Last year we did lose money when compared to 2022 and the €10M high, we are now back at 2018/19 figures.

Which have been the best-selling product categories to date and what trends do you foresee for this summer?
Fins is by far our key category. That’s where we innovate the most, we sponsor the most, we collab the most with our key manufacturers. We are now challenged by sound competitors like Futures Fins. Within FCS, board bags, leashes and pads are the other key categories.

Then we have Softech which is a bit of a benchmark in the softboard business. We are doing very well with surf schools whereas the retail market is slowing down. The softboard trend is over.

Surf Hardware Int. was historically a (hard)core company associated with elite surfers. Did the advent of softboards with Softech leading the global market make you rethink the target positioning?
True, we started very core: CT riders, performance driven focus. It is still the case that it’s on the top of our pyramid. But what happened with Softech actually happened to the whole surf business. From an elite sport and way of living, it became a recognized ‘Sport’; wave pool to the Olympics even… Our ranges today are now broader: core, lifestyle, talking to women, kids, sustainability. We do innovate in all segments with the same idea: lead with a purpose, evolve with consciousness.

Softech has even helped us bring more surfers towards our FCS products, especially adding FCS II on softboards. Covering manufacturing (plugs), retail (all products) and surfs schools (softboards, leashes, wax) is making everything credible for us. The circle is complete. Big Wig Nicholas Lartizien, action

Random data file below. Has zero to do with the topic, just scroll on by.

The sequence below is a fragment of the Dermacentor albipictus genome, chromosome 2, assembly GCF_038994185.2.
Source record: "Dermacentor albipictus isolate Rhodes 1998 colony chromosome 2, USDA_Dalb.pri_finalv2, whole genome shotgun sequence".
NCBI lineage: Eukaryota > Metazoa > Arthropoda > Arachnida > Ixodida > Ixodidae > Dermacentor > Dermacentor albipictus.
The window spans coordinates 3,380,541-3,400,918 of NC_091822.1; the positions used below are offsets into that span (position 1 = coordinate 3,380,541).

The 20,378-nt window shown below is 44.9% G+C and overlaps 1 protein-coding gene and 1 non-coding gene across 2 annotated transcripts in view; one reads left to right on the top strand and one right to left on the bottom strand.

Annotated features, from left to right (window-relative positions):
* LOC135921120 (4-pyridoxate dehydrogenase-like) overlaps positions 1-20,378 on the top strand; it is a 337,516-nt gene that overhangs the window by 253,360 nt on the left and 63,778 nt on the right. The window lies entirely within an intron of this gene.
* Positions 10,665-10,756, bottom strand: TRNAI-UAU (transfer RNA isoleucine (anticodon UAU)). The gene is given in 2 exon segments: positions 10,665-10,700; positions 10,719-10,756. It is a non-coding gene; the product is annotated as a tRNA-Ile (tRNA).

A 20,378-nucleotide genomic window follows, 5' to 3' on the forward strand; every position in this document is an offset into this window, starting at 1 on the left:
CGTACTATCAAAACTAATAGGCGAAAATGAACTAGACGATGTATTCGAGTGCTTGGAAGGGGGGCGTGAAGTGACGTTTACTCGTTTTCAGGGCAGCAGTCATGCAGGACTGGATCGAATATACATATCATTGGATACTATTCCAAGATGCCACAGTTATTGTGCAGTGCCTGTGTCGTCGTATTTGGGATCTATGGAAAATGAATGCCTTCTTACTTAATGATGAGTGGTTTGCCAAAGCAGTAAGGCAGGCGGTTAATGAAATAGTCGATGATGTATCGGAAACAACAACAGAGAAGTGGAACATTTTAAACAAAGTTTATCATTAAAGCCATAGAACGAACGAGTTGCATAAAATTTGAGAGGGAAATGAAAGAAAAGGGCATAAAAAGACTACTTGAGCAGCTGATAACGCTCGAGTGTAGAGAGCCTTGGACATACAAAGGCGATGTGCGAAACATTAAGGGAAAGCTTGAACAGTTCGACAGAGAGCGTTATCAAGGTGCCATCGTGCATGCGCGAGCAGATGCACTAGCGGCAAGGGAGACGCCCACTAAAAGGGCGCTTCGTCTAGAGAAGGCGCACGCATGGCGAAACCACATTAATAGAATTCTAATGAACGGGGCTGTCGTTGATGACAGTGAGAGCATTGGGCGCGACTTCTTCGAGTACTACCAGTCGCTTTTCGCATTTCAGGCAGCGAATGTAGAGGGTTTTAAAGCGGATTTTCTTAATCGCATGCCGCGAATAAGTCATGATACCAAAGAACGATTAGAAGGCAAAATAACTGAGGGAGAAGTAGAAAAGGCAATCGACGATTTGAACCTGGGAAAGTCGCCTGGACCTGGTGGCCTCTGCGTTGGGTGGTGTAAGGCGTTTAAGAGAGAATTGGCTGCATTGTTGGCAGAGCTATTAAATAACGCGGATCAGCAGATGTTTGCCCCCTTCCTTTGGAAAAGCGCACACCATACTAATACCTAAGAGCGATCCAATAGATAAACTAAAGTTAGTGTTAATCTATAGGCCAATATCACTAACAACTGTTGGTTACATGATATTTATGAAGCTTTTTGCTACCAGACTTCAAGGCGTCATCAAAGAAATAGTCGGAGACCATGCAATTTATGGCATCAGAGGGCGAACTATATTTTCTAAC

What are you doing regarding eco-design in the surf accessories segment?
Most of the eco conception came from insistent requests at Surf Hardware Europe. Today it is common in our brands, there are a lot of products made from natural materials, recycled and sustainable. Fins and leashes made with natural bio resin; pads made with sugar cane bio foam. We also pay for the Agec law (anti-waste decree) and recyclability of our products. And on top of that we are owned by Gowings Pacific Trader, who set up a whale trust, whilst FCS also donates 1% of total sales worldwide to support Ocean conservation charities, Sea Shepherd being one of them. I’m a huge fan of Paul Watson!

How key is the wholesale channel for Surf Hardware and how do you support your retailers?
While online is growing, and to be honest, this is a trend we can’t do much about, we do believe that our retailers are key and are our best partners. Wholesale (retailers, manufacturers, surf schools) is still 90% of our business, and believe me, we are doing all we can to support them. In France and the UK, we have our own sales force on the ground to maintain our partnerships. From sales policies, corner concepts and products, we try to offer the best to our retailers.

I think they appreciate this, and they know they can count of us in difficult times. Same thing for the rest of Europe, we are trying to hire distributors that offer that quality of service and responsibility.

Which are the biggest lessons you have learned after 40 years in the surf industry?
I wonder if I learned more from the surf industry or from the ocean! In both cases, humility would be the key word. You cannot play with the Ocean: Mother Nature brings you back to where you belong. Same in the work field, you need to remain straight, honest, and not consider any ego. I have been at the start of 3 major brands and have always considered this as an opportunity and a matter of good timing, not a given. Authenticity would be the other word. Staying close to the roots, the culture, the passion.

Finally, respect and protect Nature, Mother Earth offers us such an Ocean playground during our short life span, and we need to make sure we pass it on to our kids in the best way. As Antoine de Saint-Exupery wrote . “We do not inherit the Earth from our parents, we borrow it from our children.”